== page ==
# Talk:Schulze STV

## Party list case

Schulze STV's party list case is not D'Hondt because Schulze STV passes the Droop proportionality criterion, which is quota-based. No divisor methods pass quota criteria, so Schulze STV's party list case can't be any of them. Most likely, it is LR-Droop, but I haven't proven that. Kristomun (talk) 10:41, 18 March 2020 (UTC)

I'm not sure I understand, though I'll defer on this. DHondt guarantees every party will get at least as many seats as it has HB quotas, which also guarantees Droop proportionality, no?
To give an example, if you had a 2-seat election with 50 votes for Party A and 10 votes for every party from B through Z, then both Schulze STV and divisor methods give A both seats, whereas any largest remainders method will give A only one seat, since that is what the quota rule mandates. BetterVotingAdvocacy (talk) 16:51, 18 March 2020 (UTC)
User:Kristomun, I'd like to convince you on this point. See W:Hagenbach-Bischoff system, which says:
"The Hagenbach-Bischoff system is a variant of the D'Hondt method, used for allocating seats in party-list proportional representation. It usually uses the Hagenbach-Bischoff quota for allocating seats, and for any seats remaining the D'Hondt method is then applied so that the first and subsequent divisors (number of seats won plus 1) for each party list's vote total includes the number of seats that have been allocated by the quota. The system gives results identical to the D'Hondt method"
In other words, D'Hondt guarantees every party wins at least as many seats as it has HB quotas. The [Droop proportionality criterion], in the party list case, only says that every party must win at least as many seats as it has more voters than that number of HB quotas. I think you're confusing the quota rule with Droop proportionality here. BetterVotingAdvocacy (talk) 02:54, 21 March 2020 (UTC)
It should be pretty easy to determine this. Find an election where LR-Droop and D'Hondt disagree. Turn it into a Schulze STV election and see what the outcome is. Either you get the LR-Droop result, or you get the D'Hondt result; either way will strengthen the case considerably. It's something I'd like to do, eventually, but I haven't got around to do yet. Kristomun (talk) 10:36, 21 March 2020 (UTC)
Perhaps use the "every divisor method fails quota" election in https://rangevoting.org/Apportion.html Schulze STV source code here, if you feel like doing it: https://is.gd/cQpgQG Come to think of it, linking to the source code in the Schulze STV article itself might be a good thing to do. Kristomun (talk) 10:46, 21 March 2020 (UTC)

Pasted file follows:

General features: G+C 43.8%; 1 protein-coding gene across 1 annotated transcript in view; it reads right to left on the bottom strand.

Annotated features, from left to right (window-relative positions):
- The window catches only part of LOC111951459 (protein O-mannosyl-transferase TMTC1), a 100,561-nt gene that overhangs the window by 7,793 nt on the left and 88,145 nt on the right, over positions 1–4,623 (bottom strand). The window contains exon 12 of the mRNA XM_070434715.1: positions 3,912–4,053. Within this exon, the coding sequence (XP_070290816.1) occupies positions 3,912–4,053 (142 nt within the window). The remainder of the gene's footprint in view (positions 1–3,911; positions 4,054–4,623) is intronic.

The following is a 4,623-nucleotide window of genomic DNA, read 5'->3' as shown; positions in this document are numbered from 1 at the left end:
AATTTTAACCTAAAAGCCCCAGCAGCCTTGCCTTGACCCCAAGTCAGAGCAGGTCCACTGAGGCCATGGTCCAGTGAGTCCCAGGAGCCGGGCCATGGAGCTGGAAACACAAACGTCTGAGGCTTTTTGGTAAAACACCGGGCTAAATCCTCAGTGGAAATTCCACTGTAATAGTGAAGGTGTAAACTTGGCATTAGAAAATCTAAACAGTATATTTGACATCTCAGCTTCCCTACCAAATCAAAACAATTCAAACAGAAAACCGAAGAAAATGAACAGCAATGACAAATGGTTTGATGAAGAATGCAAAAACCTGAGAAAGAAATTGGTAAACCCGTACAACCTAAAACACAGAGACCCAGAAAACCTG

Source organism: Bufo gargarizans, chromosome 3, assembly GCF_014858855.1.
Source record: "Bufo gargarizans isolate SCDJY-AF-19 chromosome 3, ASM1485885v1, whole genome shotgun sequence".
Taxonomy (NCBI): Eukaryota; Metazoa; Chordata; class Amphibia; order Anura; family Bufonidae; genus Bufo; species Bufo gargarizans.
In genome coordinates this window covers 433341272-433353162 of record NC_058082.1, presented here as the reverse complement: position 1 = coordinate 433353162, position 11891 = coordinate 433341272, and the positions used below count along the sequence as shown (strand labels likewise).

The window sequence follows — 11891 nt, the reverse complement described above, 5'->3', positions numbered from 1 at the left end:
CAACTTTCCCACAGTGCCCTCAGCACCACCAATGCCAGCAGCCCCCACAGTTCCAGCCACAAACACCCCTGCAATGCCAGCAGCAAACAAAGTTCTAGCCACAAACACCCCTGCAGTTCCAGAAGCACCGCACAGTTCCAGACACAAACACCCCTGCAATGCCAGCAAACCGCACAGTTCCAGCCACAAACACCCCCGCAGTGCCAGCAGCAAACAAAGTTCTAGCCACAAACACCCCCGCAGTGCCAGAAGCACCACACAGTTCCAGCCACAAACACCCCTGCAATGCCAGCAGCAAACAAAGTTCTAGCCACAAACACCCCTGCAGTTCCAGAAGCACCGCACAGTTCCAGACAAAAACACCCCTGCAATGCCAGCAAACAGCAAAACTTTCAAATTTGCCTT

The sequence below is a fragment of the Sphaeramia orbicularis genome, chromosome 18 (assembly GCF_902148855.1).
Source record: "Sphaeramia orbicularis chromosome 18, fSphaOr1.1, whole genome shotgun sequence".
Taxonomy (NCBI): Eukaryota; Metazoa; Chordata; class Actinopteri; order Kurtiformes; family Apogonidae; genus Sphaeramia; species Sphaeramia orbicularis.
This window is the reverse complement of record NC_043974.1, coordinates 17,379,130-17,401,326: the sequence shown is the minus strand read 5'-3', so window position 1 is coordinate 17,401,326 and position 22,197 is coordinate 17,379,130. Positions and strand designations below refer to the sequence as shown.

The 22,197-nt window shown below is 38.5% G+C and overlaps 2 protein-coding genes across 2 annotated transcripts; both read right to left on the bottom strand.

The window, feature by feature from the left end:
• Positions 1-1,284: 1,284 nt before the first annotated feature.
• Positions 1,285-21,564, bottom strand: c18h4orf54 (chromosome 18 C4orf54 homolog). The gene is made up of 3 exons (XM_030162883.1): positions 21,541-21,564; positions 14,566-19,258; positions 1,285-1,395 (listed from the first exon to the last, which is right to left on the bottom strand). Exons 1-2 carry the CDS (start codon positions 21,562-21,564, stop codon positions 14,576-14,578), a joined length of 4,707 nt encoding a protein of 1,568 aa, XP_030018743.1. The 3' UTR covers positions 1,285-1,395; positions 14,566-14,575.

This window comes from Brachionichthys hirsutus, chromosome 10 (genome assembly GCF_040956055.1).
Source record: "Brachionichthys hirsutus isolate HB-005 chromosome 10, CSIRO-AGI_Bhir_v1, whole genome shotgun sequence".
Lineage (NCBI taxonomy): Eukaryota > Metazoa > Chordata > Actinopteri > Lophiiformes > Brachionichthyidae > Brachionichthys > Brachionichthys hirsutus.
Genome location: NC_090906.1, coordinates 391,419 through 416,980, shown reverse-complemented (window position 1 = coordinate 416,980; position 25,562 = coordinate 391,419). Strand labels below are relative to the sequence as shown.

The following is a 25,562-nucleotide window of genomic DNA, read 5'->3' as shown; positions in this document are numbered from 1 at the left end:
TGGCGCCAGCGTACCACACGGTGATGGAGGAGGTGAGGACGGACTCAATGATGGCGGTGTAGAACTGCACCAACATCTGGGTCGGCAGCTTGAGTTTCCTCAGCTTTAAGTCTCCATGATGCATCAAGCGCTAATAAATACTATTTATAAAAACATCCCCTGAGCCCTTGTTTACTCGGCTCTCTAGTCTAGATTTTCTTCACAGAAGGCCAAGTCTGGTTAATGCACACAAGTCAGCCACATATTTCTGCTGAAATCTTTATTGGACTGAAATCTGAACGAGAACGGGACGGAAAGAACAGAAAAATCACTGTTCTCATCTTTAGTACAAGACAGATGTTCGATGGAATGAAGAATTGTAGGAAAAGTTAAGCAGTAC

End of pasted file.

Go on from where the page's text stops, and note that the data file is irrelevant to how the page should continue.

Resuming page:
That's a good example, since it shows Schulze STV agreeing with D'Hondt, but not Webster or LR-Droop. So, the results in each method for that example: D'Hondt gives 15 seats to D, Webster 12, and LR-Droop 14. All three of them spread the remaining of 18 seats equally to 3 other parties, resulting in a tie in LR-Droop. I think WLOG suppose Party A gets the extra seat from the tie in LR-Droop. Now, for the D'Hondt vs. LR-Droop matchup, it's a difference of exactly one (give D one more seat or A one more seat), so there's a direct comparison; with the D'Hondt>LR-Droop part first, we see 105 voters splitting among 15 candidates, so the minimum held by anyone is 7 votes. With the LR-Droop>D'Hondt part, we see 13 voters splitting among 2 candidates, so the minimum held by anyone is 6.5 votes. So D'Hondt wins the matchup. In general, I think we can see that when you propose giving a party less than its D'Hondt share, it can always divide more votes among its candidates than can its competitors; in fact, this seems to be exactly what it is designed for. Now, regarding D'Hondt>Webster, we need to construct the beatpath. We already saw that 15 seats for D beats 14 seats, so it's obvious that 14 beats 13 beats 12, since that would require every smaller party to get 2 seats. Since they're all 13 votes large, they can do at best 13/2=6.5, while Party D can do 105/15=7 and thus when you propose it gets only, say, 13 seats, it can do 105/13=8.07 votes, etc. So, I think I've given you a strong intuition for why Schulze STV decays into D'Hondt: D'Hondt itself is modeled off of the HB quota in its formula, and the HB quota was invented because it allows larger groups of voters overwhelm smaller groups, similar to vote management. BetterVotingAdvocacy (talk) 16:18, 21 March 2020 (UTC)
I still don't entirely follow. I'll have to run a D'Hondt vs other scenario through the Schulze STV software someday. The example on rangevoting doesn't work because there are too many candidates and the software just bombs. Oh well. The burden of proof is now on me to show that the conclusion is wrong (if it is), so I'll look more into it when I have the time. Kristomun (talk) 11:28, 25 March 2020 (UTC)